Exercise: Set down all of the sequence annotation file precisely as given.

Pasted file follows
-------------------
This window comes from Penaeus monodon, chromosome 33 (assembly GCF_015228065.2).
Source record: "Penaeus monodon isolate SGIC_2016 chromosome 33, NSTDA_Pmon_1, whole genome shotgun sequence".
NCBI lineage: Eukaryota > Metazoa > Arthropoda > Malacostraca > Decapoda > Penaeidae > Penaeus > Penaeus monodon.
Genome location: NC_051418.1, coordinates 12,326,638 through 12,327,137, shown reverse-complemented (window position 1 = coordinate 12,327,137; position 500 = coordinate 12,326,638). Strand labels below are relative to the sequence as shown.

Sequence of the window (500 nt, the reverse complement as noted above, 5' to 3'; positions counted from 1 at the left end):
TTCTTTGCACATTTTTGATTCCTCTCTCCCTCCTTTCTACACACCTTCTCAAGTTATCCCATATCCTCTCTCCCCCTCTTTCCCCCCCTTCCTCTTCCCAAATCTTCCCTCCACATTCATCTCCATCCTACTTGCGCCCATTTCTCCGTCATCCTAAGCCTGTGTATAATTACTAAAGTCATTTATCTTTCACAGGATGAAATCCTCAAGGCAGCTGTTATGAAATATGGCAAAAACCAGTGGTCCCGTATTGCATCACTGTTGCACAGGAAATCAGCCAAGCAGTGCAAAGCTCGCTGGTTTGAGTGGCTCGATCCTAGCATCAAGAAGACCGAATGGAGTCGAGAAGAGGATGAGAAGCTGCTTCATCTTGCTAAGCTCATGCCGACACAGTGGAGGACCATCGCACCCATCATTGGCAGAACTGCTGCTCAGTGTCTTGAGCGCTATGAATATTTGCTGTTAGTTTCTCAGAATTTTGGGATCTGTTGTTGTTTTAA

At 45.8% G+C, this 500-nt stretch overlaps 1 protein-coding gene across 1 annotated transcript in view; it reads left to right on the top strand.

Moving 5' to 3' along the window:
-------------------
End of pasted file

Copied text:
This window comes from Penaeus monodon, chromosome 33 (assembly GCF_015228065.2).
Source record: "Penaeus monodon isolate SGIC_2016 chromosome 33, NSTDA_Pmon_1, whole genome shotgun sequence".
NCBI lineage: Eukaryota > Metazoa > Arthropoda > Malacostraca > Decapoda > Penaeidae > Penaeus > Penaeus monodon.
Genome location: NC_051418.1, coordinates 12,326,638 through 12,327,137, shown reverse-complemented (window position 1 = coordinate 12,327,137; position 500 = coordinate 12,326,638). Strand labels below are relative to the sequence as shown.

Sequence of the window (500 nt, the reverse complement as noted above, 5' to 3'; positions counted from 1 at the left end):
TTCTTTGCACATTTTTGATTCCTCTCTCCCTCCTTTCTACACACCTTCTCAAGTTATCCCATATCCTCTCTCCCCCTCTTTCCCCCCCTTCCTCTTCCCAAATCTTCCCTCCACATTCATCTCCATCCTACTTGCGCCCATTTCTCCGTCATCCTAAGCCTGTGTATAATTACTAAAGTCATTTATCTTTCACAGGATGAAATCCTCAAGGCAGCTGTTATGAAATATGGCAAAAACCAGTGGTCCCGTATTGCATCACTGTTGCACAGGAAATCAGCCAAGCAGTGCAAAGCTCGCTGGTTTGAGTGGCTCGATCCTAGCATCAAGAAGACCGAATGGAGTCGAGAAGAGGATGAGAAGCTGCTTCATCTTGCTAAGCTCATGCCGACACAGTGGAGGACCATCGCACCCATCATTGGCAGAACTGCTGCTCAGTGTCTTGAGCGCTATGAATATTTGCTGTTAGTTTCTCAGAATTTTGGGATCTGTTGTTGTTTTAA

At 45.8% G+C, this 500-nt stretch overlaps 1 protein-coding gene across 1 annotated transcript in view; it reads left to right on the top strand.

Moving 5' to 3' along the window: